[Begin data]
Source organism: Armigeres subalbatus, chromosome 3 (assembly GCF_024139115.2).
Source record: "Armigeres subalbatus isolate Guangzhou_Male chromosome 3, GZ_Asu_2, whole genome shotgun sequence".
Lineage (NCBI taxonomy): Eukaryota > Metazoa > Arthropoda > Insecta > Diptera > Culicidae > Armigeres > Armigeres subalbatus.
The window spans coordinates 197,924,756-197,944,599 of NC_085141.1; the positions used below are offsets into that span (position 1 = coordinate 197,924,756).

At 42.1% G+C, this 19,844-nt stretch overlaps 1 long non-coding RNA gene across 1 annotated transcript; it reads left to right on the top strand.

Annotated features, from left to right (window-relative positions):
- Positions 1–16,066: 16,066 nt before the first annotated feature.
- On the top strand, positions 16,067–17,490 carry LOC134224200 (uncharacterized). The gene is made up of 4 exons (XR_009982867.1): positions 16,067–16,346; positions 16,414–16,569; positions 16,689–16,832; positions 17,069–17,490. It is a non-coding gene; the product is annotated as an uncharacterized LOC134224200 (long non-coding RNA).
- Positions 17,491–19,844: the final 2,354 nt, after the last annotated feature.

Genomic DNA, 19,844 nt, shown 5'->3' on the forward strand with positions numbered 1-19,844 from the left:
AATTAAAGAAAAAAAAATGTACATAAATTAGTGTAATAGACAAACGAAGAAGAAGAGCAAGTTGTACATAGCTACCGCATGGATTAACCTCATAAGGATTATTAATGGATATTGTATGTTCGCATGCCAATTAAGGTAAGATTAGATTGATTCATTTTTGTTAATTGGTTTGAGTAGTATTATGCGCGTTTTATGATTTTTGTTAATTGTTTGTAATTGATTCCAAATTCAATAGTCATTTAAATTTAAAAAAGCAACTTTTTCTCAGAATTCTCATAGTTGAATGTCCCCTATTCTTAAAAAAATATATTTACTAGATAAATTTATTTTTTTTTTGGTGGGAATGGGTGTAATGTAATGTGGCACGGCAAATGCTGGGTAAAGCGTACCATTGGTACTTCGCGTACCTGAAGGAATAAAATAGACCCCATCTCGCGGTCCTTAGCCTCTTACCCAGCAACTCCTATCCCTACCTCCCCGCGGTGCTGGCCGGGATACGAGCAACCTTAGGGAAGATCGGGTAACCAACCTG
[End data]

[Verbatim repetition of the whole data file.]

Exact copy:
Source organism: Armigeres subalbatus, chromosome 3 (assembly GCF_024139115.2).
Source record: "Armigeres subalbatus isolate Guangzhou_Male chromosome 3, GZ_Asu_2, whole genome shotgun sequence".
Lineage (NCBI taxonomy): Eukaryota > Metazoa > Arthropoda > Insecta > Diptera > Culicidae > Armigeres > Armigeres subalbatus.
The window spans coordinates 197,924,756-197,944,599 of NC_085141.1; the positions used below are offsets into that span (position 1 = coordinate 197,924,756).

At 42.1% G+C, this 19,844-nt stretch overlaps 1 long non-coding RNA gene across 1 annotated transcript; it reads left to right on the top strand.

Annotated features, from left to right (window-relative positions):
- Positions 1–16,066: 16,066 nt before the first annotated feature.
- On the top strand, positions 16,067–17,490 carry LOC134224200 (uncharacterized). The gene is made up of 4 exons (XR_009982867.1): positions 16,067–16,346; positions 16,414–16,569; positions 16,689–16,832; positions 17,069–17,490. It is a non-coding gene; the product is annotated as an uncharacterized LOC134224200 (long non-coding RNA).
- Positions 17,491–19,844: the final 2,354 nt, after the last annotated feature.

Genomic DNA, 19,844 nt, shown 5'->3' on the forward strand with positions numbered 1-19,844 from the left:
AATTAAAGAAAAAAAAATGTACATAAATTAGTGTAATAGACAAACGAAGAAGAAGAGCAAGTTGTACATAGCTACCGCATGGATTAACCTCATAAGGATTATTAATGGATATTGTATGTTCGCATGCCAATTAAGGTAAGATTAGATTGATTCATTTTTGTTAATTGGTTTGAGTAGTATTATGCGCGTTTTATGATTTTTGTTAATTGTTTGTAATTGATTCCAAATTCAATAGTCATTTAAATTTAAAAAAGCAACTTTTTCTCAGAATTCTCATAGTTGAATGTCCCCTATTCTTAAAAAAATATATTTACTAGATAAATTTATTTTTTTTTTGGTGGGAATGGGTGTAATGTAATGTGGCACGGCAAATGCTGGGTAAAGCGTACCATTGGTACTTCGCGTACCTGAAGGAATAAAATAGACCCCATCTCGCGGTCCTTAGCCTCTTACCCAGCAACTCCTATCCCTACCTCCCCGCGGTGCTGGCCGGGATACGAGCAACCTTAGGGAAGATCGGGTAACCAACCTG